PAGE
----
Sunday, September 30, 2012

Climate: a 9/11 moment?

The North Pole has never been ice-free for the past 3 million years, at least. Is what we have seen this summer dramatic enough to spur people to action to fight climate change? Apparently not.

Maybe the moment will come when everyone will wake up to the climate situation. Something will happen; something so big, so horrible, so terrifying that people will watch the news in TV while telling themselves: "it is happening now, it is happening to us!" That could be a "9/11 moment" or, perhaps, a "Pearl Harbor" moment. Then, we may finally start doing something against climate change.

On the other hand, a general "aha" climate moment may never come. Already plenty of big, horrible, and terrifying things have happened, with most people barely noticing. Think of the melting of the North Pole of this year. It had never happened on this planet for the past 3 million years, possibly as many as 13 million years. Isn't that dramatic enough? Apparently not, because the mainstream press barely mentioned it.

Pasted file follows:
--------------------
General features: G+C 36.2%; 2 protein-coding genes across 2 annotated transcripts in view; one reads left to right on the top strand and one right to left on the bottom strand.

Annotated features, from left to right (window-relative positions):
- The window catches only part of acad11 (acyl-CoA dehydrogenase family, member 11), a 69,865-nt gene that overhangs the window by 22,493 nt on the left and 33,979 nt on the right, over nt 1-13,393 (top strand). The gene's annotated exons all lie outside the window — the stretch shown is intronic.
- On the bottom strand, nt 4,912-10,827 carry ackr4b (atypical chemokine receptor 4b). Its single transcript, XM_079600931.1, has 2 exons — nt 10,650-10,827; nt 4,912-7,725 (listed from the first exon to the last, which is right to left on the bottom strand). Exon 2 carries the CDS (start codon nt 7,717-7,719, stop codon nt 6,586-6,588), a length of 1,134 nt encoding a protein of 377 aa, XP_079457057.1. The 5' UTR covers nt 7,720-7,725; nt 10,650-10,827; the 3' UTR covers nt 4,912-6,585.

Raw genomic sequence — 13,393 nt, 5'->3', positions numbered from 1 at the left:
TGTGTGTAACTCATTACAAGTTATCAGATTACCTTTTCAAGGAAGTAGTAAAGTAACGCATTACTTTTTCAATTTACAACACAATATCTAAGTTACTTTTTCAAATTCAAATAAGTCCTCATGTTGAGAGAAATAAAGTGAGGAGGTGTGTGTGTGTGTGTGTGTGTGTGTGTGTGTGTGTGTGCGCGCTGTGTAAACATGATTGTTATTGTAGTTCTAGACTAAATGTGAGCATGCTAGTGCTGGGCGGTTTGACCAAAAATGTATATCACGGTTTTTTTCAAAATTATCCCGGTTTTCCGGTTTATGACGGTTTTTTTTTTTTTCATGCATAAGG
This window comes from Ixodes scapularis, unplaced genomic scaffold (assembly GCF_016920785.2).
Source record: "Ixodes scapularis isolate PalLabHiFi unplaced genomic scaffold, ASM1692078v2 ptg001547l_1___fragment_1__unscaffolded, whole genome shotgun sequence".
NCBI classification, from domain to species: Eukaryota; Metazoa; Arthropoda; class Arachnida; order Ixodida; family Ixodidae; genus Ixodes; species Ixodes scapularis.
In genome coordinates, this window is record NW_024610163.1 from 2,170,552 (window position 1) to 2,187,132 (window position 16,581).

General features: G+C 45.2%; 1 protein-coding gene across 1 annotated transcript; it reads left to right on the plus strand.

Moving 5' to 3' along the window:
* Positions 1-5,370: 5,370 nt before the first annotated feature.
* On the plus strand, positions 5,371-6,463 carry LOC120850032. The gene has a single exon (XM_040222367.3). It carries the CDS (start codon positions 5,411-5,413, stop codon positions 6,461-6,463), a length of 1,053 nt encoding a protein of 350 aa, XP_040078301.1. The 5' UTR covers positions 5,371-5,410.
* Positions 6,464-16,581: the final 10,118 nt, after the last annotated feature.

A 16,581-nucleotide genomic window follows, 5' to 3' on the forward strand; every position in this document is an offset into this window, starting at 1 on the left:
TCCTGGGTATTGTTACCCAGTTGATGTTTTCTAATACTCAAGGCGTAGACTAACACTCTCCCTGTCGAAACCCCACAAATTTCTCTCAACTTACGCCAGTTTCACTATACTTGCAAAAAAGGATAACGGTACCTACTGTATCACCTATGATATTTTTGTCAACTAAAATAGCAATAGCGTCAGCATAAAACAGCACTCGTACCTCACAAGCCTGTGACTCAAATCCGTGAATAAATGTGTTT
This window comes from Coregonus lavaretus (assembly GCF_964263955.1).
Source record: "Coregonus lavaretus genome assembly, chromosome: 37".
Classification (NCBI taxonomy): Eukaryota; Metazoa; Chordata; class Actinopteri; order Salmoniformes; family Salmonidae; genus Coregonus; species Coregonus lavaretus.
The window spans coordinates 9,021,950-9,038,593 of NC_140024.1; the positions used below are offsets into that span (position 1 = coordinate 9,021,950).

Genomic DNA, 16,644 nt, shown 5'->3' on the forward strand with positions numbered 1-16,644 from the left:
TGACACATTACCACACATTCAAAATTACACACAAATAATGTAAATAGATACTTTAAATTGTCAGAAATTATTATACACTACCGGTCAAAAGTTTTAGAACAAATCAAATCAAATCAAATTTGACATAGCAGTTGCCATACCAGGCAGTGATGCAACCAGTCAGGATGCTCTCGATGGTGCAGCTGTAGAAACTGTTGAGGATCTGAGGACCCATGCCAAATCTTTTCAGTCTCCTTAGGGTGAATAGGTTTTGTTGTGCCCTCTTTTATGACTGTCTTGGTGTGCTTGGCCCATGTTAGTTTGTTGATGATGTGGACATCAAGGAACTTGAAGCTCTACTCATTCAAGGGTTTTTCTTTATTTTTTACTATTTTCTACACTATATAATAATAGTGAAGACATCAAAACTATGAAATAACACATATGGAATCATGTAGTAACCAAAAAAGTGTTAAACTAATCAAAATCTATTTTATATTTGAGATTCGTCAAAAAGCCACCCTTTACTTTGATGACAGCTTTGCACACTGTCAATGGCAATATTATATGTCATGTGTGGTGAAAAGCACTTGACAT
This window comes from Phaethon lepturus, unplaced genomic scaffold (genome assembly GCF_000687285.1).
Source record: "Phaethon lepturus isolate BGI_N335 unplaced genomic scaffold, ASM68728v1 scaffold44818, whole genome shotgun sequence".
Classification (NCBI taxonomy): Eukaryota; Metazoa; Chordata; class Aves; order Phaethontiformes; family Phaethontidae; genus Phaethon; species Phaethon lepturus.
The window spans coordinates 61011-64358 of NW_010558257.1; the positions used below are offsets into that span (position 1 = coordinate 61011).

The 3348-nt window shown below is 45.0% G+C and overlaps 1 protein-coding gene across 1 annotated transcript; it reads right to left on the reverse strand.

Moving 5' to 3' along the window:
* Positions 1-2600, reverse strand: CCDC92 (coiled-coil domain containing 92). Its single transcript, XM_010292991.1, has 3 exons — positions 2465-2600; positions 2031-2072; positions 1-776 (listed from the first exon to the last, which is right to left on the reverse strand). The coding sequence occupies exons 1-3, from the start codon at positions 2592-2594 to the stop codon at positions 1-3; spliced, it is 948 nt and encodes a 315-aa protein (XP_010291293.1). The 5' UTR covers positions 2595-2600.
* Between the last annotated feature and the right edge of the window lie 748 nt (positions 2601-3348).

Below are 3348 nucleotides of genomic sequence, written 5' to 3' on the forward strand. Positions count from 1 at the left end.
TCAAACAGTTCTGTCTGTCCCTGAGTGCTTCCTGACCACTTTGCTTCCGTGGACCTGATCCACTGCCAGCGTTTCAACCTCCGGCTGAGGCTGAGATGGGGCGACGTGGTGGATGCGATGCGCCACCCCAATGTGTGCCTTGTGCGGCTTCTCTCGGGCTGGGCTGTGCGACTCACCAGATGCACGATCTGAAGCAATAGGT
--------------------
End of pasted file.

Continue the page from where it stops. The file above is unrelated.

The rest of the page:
Most people just don't seem to be able to connect the dots, to see the relation of climate change to all what is happening around us. Will we boil a little more every summer, always expecting next summer to be better? Will we run out of oil and blame speculation? Will we starve and blame the financial crisis? We have already seen environmental concerns being swept away from the political agenda by concerns about the financial crisis, the cost of gasoline, jobs, security, and all the rest. So, how are we going to react to the next climate crisis? Maybe retreating even deeper into denial.

Back to many centuries ago, Rutilius Namatianus left us a report from the time of the fall of the Western Roman Empire. He saw disaster all around him: Rome sacked, the roads destroyed, the legions defeated, people dying. And yet, he couldn't understand the reasons for what he was seeing. He saw all these events just as temporary reverse of fortunes. Rome has been in trouble before, Rome will be great again, he says.

But none of those in charge during the last decades of the Empire could understand what was happening (with perhaps one exception). They could only keep doing what they had been doing before, always hoping that the following year would be better than the past one. Perhaps that will be our destiny, too. There is a difference, though. If the Romans were blind to what was happening to them, we were warned in advance but we chose to close our eyes.


Ugo Bardi is a member of the Club of Rome, faculty member of the University of Florence, and the author of "Extracted" (Chelsea Green 2014), "The Seneca Effect" (Springer 2017), and Before the Collapse (Springer 2019)